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Sentiment analysis and other AI tools: A case study




Altlaw works with various legal entities, law firms, government legal departments and company in-house counsel. Due to this, we regularly handle highly sensitive case content.

While time and costs are usually at the forefront of our concerns with eDiscovery matters, ensuring documents aren’t accidentally produced — or omitted — is of even greater importance when highly sensitive case content is involved.

With this in mind, a thorough QC process is essential. Here’s how we applied AI tools to ensure a rigorous QC process for a large DSAR case.

The challenge

Our client wanted us to ensure a thorough QC process so miscoded or omitted documents with potential relevance aren't missed. 

DSAR cases are particularly communication-heavy, making them ideal candidates for the sentiment analysis tool. Throughout this DSAR case, we followed a similar methodology to that described in a previous case study.

bsuinessman with laptop

While the documents were being reviewed, it was the job of the review manager to perform quality checks on the reviewers' work and the efficiency of the algorithms serving documents to reviewers.

female lawyer takes notes outside of courtroom

The result

In this case, the sentiment analysis tool was appropriate to test
the documents discarded throughout the review process to ensure maximum quality control.

Documents tagged as not relevant were held in a discard pile that was later subjected to concept clustering. Once we had distinct clusters of documents that appeared to be irrelevant to the case, we overlaid the clustering with sentiment analysis.

Sentiment analysis uses natural language processing (NLP), machine learning (ML) and artificial intelligence (AI) to analyse and determine the sentiment or emotion expressed in text or speech.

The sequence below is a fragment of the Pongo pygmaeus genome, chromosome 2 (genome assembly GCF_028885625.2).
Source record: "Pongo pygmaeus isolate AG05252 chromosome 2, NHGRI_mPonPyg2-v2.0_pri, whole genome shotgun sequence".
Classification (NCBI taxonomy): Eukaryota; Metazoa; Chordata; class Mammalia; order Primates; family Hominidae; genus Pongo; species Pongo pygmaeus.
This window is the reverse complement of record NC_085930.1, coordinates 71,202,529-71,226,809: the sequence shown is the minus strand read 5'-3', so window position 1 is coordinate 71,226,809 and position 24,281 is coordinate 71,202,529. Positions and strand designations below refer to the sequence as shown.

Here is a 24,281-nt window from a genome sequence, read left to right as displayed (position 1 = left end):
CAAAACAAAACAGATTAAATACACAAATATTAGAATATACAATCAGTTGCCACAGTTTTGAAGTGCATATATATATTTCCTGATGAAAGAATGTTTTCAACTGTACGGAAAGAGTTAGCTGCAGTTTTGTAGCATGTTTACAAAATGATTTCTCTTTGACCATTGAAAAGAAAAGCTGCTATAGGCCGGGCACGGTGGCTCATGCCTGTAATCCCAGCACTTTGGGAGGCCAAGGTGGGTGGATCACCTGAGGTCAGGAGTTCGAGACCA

The tool can configure whether the overall sentiment is positive, negative or neutral. Or, in the case of RelativityOne software, either of the following sentiments: positivity, negativity, anger and desire.

In this case, we searched for all sentiments but paid particular attention to those flagging for anger or negativity.

Using these two tools in conjunction with one another allowed us to view clusters at a glance and determine whether they contained any emotions we highlighted as important. Given the nature of DSARs, the emotions we typically scan for are anger and negativity.

However, depending on the subject matter, this isn’t always the case. Within clusters where we found evidence of anger and negativity, we could pull out documents and review them for relevance before making any necessary adjustments to coding decisions.

This method allowed us to quickly and efficiently isolate potentially relevant documents that had either been miscoded, skipped over or discarded after a cluster had initially been deemed irrelevant. By doing this, more than 20 relevant documents were prevented from being omitted.

It’s a great example of how we use initiative and industry knowledge to combine two AI tools to produce the most accurate results.

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